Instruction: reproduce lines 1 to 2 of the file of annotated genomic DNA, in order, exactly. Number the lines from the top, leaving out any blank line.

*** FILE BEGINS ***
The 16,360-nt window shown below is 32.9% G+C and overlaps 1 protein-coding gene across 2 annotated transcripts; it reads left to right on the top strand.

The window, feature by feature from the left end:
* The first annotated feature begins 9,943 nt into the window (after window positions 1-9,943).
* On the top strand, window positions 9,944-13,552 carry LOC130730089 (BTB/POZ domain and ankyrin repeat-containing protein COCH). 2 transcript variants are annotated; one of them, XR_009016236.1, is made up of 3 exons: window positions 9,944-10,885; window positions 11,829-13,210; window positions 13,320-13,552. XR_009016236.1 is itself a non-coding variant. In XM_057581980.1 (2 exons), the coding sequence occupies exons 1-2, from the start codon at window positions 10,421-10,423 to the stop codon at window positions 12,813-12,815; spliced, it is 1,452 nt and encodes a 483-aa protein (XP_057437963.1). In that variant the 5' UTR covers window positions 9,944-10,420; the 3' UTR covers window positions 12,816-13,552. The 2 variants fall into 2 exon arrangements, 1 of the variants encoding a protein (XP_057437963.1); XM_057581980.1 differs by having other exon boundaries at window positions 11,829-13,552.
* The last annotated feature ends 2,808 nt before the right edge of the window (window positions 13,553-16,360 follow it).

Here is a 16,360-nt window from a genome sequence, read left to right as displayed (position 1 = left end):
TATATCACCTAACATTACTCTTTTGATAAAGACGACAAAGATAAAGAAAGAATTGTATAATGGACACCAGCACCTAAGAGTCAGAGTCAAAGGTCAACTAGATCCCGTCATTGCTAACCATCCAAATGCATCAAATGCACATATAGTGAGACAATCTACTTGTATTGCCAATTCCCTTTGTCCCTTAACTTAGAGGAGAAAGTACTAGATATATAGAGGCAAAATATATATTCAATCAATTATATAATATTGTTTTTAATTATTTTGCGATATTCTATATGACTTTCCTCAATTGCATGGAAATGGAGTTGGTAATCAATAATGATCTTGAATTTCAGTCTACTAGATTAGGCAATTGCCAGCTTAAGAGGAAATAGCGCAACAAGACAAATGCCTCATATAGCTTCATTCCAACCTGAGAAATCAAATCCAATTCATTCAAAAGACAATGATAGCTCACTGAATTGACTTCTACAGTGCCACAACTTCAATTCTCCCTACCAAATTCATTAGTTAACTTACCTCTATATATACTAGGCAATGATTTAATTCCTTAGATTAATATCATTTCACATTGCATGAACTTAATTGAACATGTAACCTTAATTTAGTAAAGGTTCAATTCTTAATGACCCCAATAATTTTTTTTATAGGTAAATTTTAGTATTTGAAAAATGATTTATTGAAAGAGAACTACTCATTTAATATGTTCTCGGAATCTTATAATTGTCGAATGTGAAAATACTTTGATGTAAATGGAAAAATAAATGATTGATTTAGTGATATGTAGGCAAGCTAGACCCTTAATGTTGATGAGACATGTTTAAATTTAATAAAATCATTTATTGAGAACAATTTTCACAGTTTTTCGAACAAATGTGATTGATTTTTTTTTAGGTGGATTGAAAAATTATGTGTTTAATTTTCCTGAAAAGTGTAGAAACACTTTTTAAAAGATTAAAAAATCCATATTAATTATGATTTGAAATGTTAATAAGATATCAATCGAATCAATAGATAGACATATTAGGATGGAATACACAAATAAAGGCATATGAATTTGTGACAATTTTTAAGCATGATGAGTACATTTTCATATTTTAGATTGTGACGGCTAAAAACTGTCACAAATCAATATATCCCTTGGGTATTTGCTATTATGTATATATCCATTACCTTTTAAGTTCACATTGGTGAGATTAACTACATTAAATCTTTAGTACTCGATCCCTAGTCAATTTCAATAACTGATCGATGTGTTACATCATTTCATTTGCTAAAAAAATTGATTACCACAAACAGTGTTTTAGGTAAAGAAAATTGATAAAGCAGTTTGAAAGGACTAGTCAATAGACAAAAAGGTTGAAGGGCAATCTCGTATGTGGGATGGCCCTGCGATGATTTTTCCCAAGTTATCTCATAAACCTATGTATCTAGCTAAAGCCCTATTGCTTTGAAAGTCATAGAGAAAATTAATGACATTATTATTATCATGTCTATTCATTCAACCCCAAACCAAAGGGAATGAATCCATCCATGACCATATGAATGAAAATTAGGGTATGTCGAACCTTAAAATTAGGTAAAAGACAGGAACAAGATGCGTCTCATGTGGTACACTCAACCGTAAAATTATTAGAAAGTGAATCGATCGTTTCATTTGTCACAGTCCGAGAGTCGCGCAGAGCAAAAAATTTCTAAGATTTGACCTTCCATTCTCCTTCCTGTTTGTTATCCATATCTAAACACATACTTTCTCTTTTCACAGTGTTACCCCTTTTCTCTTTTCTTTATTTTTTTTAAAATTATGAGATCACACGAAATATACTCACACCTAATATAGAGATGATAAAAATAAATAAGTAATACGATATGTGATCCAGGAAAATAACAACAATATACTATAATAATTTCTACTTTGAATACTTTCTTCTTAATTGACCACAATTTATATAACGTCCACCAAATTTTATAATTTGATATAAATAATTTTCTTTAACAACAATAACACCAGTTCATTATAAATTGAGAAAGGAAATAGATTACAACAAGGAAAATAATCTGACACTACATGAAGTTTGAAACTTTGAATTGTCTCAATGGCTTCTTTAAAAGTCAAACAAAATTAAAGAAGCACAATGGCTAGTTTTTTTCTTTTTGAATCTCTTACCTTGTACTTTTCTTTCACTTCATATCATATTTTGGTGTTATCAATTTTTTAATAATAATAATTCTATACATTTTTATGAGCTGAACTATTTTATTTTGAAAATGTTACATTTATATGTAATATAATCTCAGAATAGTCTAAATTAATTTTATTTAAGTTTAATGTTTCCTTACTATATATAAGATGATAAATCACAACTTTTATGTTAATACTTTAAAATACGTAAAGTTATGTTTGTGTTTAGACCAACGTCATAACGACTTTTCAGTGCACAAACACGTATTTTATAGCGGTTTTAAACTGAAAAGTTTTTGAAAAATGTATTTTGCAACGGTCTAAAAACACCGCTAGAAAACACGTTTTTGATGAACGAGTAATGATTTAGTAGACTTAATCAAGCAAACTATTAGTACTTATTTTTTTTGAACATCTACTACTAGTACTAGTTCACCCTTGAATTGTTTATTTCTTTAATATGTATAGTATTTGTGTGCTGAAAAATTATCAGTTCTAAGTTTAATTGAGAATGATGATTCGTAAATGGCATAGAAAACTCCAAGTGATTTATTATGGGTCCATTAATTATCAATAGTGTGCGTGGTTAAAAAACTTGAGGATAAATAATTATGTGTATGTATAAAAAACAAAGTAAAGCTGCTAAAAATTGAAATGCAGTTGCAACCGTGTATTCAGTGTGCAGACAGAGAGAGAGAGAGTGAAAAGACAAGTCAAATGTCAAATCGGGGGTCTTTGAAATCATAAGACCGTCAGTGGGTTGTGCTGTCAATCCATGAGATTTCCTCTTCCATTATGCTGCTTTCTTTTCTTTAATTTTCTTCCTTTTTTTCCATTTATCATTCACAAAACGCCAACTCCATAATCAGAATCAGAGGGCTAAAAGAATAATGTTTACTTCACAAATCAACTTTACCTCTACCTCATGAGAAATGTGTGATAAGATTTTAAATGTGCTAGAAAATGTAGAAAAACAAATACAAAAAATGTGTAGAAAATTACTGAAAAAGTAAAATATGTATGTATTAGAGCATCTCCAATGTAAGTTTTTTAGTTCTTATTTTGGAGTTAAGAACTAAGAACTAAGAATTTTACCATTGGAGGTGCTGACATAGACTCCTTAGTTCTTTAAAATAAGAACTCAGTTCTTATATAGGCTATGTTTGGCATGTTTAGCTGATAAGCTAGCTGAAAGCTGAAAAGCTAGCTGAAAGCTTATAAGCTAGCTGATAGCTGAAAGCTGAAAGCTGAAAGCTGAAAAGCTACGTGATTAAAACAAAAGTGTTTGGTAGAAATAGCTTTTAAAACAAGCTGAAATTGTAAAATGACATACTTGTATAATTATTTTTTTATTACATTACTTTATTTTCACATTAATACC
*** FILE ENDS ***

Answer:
The 16,360-nt window shown below is 32.9% G+C and overlaps 1 protein-coding gene across 2 annotated transcripts; it reads left to right on the top strand.

The window, feature by feature from the left end: